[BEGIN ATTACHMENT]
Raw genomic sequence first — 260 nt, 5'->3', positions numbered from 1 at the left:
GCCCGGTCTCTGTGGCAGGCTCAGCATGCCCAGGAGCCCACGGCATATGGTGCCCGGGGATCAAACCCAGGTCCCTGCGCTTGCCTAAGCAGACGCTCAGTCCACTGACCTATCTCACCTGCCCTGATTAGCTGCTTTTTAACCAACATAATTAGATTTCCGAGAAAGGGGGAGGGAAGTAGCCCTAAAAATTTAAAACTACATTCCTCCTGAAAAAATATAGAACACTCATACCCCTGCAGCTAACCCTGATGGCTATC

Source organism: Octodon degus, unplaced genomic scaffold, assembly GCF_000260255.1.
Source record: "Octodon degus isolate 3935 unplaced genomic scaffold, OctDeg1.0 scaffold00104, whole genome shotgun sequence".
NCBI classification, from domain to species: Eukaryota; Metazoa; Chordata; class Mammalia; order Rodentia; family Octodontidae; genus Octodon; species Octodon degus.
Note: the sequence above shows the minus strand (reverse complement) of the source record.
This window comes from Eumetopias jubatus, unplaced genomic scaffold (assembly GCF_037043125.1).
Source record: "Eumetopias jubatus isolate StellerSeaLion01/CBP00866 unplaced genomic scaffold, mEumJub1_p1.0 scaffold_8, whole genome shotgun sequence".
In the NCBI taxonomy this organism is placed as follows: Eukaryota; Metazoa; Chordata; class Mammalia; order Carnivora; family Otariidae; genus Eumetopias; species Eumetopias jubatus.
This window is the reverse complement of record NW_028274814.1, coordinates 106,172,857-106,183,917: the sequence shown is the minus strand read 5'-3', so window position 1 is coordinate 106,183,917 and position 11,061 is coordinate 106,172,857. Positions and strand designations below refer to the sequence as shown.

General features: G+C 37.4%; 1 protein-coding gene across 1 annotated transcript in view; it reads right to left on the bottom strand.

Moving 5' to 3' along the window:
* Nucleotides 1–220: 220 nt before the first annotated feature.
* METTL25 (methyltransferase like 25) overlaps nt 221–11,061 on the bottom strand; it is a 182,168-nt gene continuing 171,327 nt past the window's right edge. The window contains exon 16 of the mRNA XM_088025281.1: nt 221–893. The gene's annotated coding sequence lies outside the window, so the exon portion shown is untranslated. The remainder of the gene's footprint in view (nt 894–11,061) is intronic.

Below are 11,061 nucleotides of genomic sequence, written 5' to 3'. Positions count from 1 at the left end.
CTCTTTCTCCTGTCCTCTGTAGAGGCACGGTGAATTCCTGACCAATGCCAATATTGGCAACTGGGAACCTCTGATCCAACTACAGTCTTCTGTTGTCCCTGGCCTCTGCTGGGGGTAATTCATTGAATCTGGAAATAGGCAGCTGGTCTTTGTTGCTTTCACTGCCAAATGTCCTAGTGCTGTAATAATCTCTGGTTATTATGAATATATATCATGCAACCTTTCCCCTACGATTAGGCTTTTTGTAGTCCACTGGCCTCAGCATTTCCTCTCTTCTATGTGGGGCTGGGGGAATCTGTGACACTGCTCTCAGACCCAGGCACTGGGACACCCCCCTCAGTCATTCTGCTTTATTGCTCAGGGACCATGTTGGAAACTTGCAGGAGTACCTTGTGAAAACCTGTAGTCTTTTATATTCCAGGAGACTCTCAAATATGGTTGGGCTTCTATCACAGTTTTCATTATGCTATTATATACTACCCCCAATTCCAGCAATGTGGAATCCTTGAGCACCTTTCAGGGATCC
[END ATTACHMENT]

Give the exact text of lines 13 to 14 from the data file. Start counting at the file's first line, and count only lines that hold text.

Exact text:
* Nucleotides 1–220: 220 nt before the first annotated feature.
* METTL25 (methyltransferase like 25) overlaps nt 221–11,061 on the bottom strand; it is a 182,168-nt gene continuing 171,327 nt past the window's right edge. The window contains exon 16 of the mRNA XM_088025281.1: nt 221–893. The gene's annotated coding sequence lies outside the window, so the exon portion shown is untranslated. The remainder of the gene's footprint in view (nt 894–11,061) is intronic.